Proving Fault: Car Accidents and the Police Report
A police report is the summary of an incident recorded by the investigating officer who responds to your emergency. In the case of a car accident, the police officer will record any facts and details about the incident, offering a summary of what happened. The officer will also interpret what happened based on the facts recorded. Police reports can help lawyers build strong cases for their clients in auto crash and car accident lawsuits.
Experienced Melbourne, FL attorney Stephen G. Charpentier would like to go over the basics of place reports and the role they play in auto collision cases. We can discuss your car accident in more detail during a consultation here at Charpentier Law Firm, P.A.
What Is in an Auto Accident Police Report?
The information in a police report for a car accident can vary depending on the nature of the collision. Some information found in an auto accident police report may include the following:
- Date and time of collision
- Location of the crash
- Vehicles involved and license plate numbers
- Names, contact info, and insurance details for parties in the accident
- Information on accident witnesses
- Statements from parties and witnesses
- Nature and extent of vehicle damage
- Diagram of the accident
- Notes on road and weather conditions
- Notes on laws violated/citations issued
- Opinions on cause of accident and who is at fault
Fact vs. Opinion in Police Reports
You’ll note that there is a mix of facts and opinions in a police report, the biggest opinion being who the officer believes is at fault and what caused the accident. Keep in mind that while the police officer may have one opinion about what happened in the collision, your insurance company may have another opinion entirely.
Obtaining the Police Report
There are two ways to obtain the police report about your accident.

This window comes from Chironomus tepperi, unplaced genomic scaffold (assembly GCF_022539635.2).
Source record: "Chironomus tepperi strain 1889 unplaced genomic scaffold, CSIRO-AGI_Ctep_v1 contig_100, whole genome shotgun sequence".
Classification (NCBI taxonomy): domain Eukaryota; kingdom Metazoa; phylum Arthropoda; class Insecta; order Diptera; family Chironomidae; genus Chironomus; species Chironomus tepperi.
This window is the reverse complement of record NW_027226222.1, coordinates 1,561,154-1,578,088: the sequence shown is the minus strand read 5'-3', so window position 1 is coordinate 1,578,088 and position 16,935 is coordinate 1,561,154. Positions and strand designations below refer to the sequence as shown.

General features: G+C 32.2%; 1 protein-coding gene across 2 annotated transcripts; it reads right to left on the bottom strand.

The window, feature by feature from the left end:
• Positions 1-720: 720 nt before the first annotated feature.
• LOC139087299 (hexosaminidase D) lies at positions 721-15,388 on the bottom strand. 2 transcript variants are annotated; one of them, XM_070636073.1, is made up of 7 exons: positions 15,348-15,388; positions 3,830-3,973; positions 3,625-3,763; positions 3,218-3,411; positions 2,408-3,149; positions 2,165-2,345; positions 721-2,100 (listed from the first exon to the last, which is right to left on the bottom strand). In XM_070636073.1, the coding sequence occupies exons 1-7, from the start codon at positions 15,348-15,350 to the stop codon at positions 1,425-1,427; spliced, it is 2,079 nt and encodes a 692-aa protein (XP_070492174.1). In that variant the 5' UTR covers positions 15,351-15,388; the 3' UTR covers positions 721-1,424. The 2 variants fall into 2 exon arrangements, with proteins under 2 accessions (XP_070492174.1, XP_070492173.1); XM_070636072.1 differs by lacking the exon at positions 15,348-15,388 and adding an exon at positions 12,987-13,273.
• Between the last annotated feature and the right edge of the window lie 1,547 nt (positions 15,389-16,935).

- You can get a paid copy of the police report from the law enforcement office where the report was drafted. You will usually be given a receipt with the report number by the investigating officer at the collision site. The administrative fee for the report itself is generally affordable.
- You can get a free copy of the police report through the claims representative of your insurance company if the insurance company requested the report. Keep in mind that your insurance company may not have a copy of the police report, but it is worth asking if you would like to save yourself a little money.
How the Police Report Can Help Prove Fault in Your Case
Many times, police reports play a role in settlement negotiations, and can help you receive a cash settlement outside of court. Police reports can also be used in small claims court as evidence in a case. For an injury accident trial, there could be some issues with the admissibility of the police report. Remember that the issue of fault in the police report may be a matter of opinion. Insurance representatives may have a different opinion than the investigating officer.
By working with an experienced personal injury lawyer, you will receive guidance and insight on your legal options. The police report can help build your case, and also allow your lawyer to craft a legal strategy for an ideal outcome.
Learn More About Your Legal Options
For more information about your legal rights and options following a collision, be sure to contact an experienced personal injury lawyer. The team at Charpentier Law Firm, P.A. is here to help you. You can reach our Melbourne office by phone at (866) 615-7868, our Cocoa office at (321) 631-5446, and our Titusville office at (321) 308-8025.